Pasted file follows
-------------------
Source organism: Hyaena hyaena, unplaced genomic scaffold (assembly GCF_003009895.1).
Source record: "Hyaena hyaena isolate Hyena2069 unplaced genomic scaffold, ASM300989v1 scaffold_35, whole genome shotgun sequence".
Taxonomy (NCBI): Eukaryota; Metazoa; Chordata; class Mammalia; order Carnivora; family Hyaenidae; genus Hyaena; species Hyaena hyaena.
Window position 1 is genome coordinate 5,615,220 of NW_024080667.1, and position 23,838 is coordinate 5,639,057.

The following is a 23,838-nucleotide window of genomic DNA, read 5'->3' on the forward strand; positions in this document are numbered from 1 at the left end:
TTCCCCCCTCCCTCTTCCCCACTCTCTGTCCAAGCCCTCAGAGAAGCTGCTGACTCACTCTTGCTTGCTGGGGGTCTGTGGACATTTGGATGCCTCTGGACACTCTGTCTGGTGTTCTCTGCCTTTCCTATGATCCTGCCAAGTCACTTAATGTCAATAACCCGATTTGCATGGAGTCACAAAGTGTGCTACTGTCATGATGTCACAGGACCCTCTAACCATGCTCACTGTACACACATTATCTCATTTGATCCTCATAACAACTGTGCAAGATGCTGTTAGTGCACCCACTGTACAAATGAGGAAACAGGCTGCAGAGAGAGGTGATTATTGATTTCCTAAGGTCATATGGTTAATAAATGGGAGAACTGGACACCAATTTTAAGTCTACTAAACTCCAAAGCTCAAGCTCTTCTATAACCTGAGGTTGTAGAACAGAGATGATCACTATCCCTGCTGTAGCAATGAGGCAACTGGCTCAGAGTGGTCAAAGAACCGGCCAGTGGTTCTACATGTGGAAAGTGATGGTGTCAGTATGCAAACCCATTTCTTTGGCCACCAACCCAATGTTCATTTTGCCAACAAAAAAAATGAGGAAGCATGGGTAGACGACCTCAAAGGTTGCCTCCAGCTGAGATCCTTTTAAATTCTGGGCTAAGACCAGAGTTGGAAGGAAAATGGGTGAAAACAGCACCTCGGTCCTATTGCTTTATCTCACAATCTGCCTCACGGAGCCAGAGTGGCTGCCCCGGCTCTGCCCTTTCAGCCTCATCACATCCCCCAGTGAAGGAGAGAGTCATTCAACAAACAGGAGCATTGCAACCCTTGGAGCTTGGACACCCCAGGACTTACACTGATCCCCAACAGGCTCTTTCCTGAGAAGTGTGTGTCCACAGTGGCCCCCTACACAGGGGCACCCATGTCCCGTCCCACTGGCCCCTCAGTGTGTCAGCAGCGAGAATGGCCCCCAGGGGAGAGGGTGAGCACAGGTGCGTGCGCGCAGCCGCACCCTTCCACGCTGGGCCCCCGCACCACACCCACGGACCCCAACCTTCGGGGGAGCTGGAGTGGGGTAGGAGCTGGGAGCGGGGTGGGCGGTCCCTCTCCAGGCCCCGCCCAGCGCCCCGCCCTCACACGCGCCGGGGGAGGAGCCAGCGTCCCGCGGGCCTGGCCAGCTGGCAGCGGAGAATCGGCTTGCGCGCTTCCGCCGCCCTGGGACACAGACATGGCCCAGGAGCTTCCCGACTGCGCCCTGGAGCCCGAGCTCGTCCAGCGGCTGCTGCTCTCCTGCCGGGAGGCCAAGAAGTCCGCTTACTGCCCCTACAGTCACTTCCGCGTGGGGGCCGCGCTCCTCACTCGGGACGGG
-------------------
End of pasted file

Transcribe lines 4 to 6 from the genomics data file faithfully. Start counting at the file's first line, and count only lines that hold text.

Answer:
Window position 1 is genome coordinate 5,615,220 of NW_024080667.1, and position 23,838 is coordinate 5,639,057.

The following is a 23,838-nucleotide window of genomic DNA, read 5'->3' on the forward strand; positions in this document are numbered from 1 at the left end:
TTCCCCCCTCCCTCTTCCCCACTCTCTGTCCAAGCCCTCAGAGAAGCTGCTGACTCACTCTTGCTTGCTGGGGGTCTGTGGACATTTGGATGCCTCTGGACACTCTGTCTGGTGTTCTCTGCCTTTCCTATGATCCTGCCAAGTCACTTAATGTCAATAACCCGATTTGCATGGAGTCACAAAGTGTGCTACTGTCATGATGTCACAGGACCCTCTAACCATGCTCACTGTACACACATTATCTCATTTGATCCTCATAACAACTGTGCAAGATGCTGTTAGTGCACCCACTGTACAAATGAGGAAACAGGCTGCAGAGAGAGGTGATTATTGATTTCCTAAGGTCATATGGTTAATAAATGGGAGAACTGGACACCAATTTTAAGTCTACTAAACTCCAAAGCTCAAGCTCTTCTATAACCTGAGGTTGTAGAACAGAGATGATCACTATCCCTGCTGTAGCAATGAGGCAACTGGCTCAGAGTGGTCAAAGAACCGGCCAGTGGTTCTACATGTGGAAAGTGATGGTGTCAGTATGCAAACCCATTTCTTTGGCCACCAACCCAATGTTCATTTTGCCAACAAAAAAAATGAGGAAGCATGGGTAGACGACCTCAAAGGTTGCCTCCAGCTGAGATCCTTTTAAATTCTGGGCTAAGACCAGAGTTGGAAGGAAAATGGGTGAAAACAGCACCTCGGTCCTATTGCTTTATCTCACAATCTGCCTCACGGAGCCAGAGTGGCTGCCCCGGCTCTGCCCTTTCAGCCTCATCACATCCCCCAGTGAAGGAGAGAGTCATTCAACAAACAGGAGCATTGCAACCCTTGGAGCTTGGACACCCCAGGACTTACACTGATCCCCAACAGGCTCTTTCCTGAGAAGTGTGTGTCCACAGTGGCCCCCTACACAGGGGCACCCATGTCCCGTCCCACTGGCCCCTCAGTGTGTCAGCAGCGAGAATGGCCCCCAGGGGAGAGGGTGAGCACAGGTGCGTGCGCGCAGCCGCACCCTTCCACGCTGGGCCCCCGCACCACACCCACGGACCCCAACCTTCGGGGGAGCTGGAGTGGGGTAGGAGCTGGGAGCGGGGTGGGCGGTCCCTCTCCAGGCCCCGCCCAGCGCCCCGCCCTCACACGCGCCGGGGGAGGAGCCAGCGTCCCGCGGGCCTGGCCAGCTGGCAGCGGAGAATCGGCTTGCGCGCTTCCGCCGCCCTGGGACACAGACATGGCCCAGGAGCTTCCCGACTGCGCCCTGGAGCCCGAGCTCGTCCAGCGGCTGCTGCTCTCCTGCCGGGAGGCCAAGAAGTCCGCTTACTGCCCCTACAGTCACTTCCGCGTGGGGGCCGCGCTCCTCACTCGGGACGGG